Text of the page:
Two former members of the 1950s group, The Teddy Bears filed suit in Los Angeles, California, against producer Phil Spector and several labels. Carol Connors and Marshall Lieb alleged they had not received royalties from re-issues of their 1958 No.1 hit ‘To Know Him Is To Love Him’.
The David Bowie Internet Radio Network broadcast its first show for Rolling Stone Radio. The show was Bowie’s favourite songs with Bowie introducing each track.
Phil Collins took out a high court action against two former members of Earth, Wind & Fire. Collins claimed his company had overpaid the musicians by £50,000 ($85,000) in royalties on tracks including ‘Sussudio’ and ‘Easy Lover’.
Brian Wilson was honored in a three hour tribute at New York’s Radio City Music Hall. Guest performances included Billy Joel,Paul Simon, The Go-Gos and the trio of Carly Simon, David Crosby and Jimmy Webb. Also singing Beach Boy songs were Ann and Nancy Wilson, Elton John and Aimee Mann. Brian Wilson himself joined the fun when he took the stage for the final three songs, ‘Barbara Ann’, ‘Surfin’ U.S.A.’ and ‘Fun, Fun, Fun’.
A court in Lithuania sentenced French rock star Bertrand Cantat, lead singer with Noir Desir to eight years in prison for killing his actress girlfriend during a fight. Cantat was convicted of fatally beating Marie Trintignant in a Vilnius hotel room in 2003. Cantat had admitted killing Ms Trintignant but said it was an accident.
Neil Young was treated for a brain aneurysm at a hospital in New York. Doctors expected the 59 year old to make a full recovery. The aneurysm was discovered when Young’s vision became blurred after the induction ceremony for the Rock and Roll Hall of Fame last month.
U2 singer Bono accepted an honorary knighthood at a ceremony in Dublin. Fellow band members The Edge and Adam Clayton joined the frontman’s wife and four children at the British ambassador David Reddaway’s official residence. The rock star and campaigner, 46, was not entitled to be called “Sir” because he is not a British citizen. The U2 singer’s new title is Knight Commander of the Most Excellent Order of the British Empire (KBE).
‘Umbrella’, by Rihanna featuring Jay-Z was released in the US. The track went on to reach No.1 in various countries, including the US. A No.1 in the UK for 10 consecutive weeks making it the longest running No.1 single since Wet Wet Wet’s ‘Love Is All Around’ in 1994, and the longest running No.1 by a female artist since Whitney Houston’s ‘I Will Always Love You.’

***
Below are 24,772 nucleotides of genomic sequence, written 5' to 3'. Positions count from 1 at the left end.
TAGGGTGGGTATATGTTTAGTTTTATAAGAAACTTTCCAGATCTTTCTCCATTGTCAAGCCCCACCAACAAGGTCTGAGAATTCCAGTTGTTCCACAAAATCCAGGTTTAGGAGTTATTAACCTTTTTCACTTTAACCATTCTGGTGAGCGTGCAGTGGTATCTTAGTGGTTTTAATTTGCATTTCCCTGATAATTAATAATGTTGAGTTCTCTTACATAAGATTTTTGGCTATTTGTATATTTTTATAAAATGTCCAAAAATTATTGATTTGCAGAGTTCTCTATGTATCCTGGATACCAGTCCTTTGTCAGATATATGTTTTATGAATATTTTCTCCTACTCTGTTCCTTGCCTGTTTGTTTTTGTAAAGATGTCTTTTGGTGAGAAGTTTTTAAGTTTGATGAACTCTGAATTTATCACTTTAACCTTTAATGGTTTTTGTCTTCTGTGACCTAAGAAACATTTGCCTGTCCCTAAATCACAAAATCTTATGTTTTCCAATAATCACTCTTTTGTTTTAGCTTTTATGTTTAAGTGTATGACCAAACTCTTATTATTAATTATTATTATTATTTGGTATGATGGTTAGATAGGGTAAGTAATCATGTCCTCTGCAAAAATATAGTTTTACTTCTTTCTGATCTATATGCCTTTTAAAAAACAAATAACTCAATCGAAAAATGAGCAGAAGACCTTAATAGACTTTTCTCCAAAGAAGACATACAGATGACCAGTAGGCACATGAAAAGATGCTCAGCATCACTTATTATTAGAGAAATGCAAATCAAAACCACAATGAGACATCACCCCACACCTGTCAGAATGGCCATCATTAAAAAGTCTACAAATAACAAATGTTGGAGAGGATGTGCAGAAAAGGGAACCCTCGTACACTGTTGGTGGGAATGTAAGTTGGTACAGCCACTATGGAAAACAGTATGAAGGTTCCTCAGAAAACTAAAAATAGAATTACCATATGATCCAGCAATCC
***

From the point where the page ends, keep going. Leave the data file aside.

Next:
A website that illegally sold Beatles songs online for 25 cents each agreed to pay record companies almost $1m (£625,000) to settle a legal case. BlueBeat.com, based in the US, streamed and sold music by The Beatles, Coldplay and others until it was sued in 2009. In the few days before it was forced to shut down, it had distributed more than 67,000 Beatles tracks.
72-year-old Norman Greenbaum, who wrote and sang the 1969 hit ‘Spirit in the Sky’, was critically injured when the car he was riding in turned left, crossing into the path of an on-coming motorcycle. The 20-year-old motorcyclist was killed and his passenger was severely injured. After a lengthy recovery, Greenbaum returned to the stage in Santa Rosa, California on November 15, 2015.
Andy Newman from Thunderclap Newman died aged 73. Thunderclap Newman, whose 1969 No.1 hit ‘Something in the Air’ became one of the indestructible staples of British 1960s pop. Primarily a keyboard player his schoolfriends nicknamed him Thunderclap in honour of his playing technique. The band that would become Thunderclap Newman was formed in late 1968 at the instigation of the Who’s Pete Townshend.
George Michael’s funeral took place, three months after his sudden death at the age of 53. His family said a “small, private ceremony” was attended by “family and close friends”. The coroner’s verdict on Michael’s death only came three weeks before his funeral. Tests were ordered because an initial post-mortem examination was “inconclusive”.